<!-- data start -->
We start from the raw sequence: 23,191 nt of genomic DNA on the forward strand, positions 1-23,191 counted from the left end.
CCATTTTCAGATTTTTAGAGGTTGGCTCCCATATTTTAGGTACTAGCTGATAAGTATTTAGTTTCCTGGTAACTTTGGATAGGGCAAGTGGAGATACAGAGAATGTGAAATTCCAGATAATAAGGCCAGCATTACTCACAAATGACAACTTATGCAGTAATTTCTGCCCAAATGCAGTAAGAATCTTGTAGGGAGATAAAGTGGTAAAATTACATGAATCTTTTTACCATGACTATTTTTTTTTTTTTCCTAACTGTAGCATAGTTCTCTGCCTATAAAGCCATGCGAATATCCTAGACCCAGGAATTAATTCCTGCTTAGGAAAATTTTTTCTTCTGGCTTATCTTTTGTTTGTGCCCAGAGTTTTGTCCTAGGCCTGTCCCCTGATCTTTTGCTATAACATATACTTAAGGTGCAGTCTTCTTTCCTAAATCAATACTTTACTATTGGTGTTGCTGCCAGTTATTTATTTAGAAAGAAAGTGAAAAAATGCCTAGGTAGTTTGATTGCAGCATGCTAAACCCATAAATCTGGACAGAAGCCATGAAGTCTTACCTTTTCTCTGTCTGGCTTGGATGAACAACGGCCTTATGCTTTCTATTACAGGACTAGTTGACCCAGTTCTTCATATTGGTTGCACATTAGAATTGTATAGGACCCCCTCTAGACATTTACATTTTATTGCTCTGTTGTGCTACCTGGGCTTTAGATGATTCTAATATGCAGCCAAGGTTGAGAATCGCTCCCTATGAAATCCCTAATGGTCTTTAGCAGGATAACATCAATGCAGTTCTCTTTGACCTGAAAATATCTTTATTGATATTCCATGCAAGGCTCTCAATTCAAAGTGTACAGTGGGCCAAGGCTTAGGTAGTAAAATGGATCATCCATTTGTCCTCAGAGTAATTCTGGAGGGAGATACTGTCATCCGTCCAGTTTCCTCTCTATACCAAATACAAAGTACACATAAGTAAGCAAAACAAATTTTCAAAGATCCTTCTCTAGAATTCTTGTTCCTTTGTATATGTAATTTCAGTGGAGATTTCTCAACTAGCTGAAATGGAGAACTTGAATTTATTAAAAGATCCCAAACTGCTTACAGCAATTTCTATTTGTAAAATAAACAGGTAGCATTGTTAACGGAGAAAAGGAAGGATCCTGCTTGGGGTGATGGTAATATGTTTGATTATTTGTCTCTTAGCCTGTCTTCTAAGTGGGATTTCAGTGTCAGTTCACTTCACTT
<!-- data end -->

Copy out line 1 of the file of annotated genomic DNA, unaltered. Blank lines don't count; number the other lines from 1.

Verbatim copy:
We start from the raw sequence: 23,191 nt of genomic DNA on the forward strand, positions 1-23,191 counted from the left end.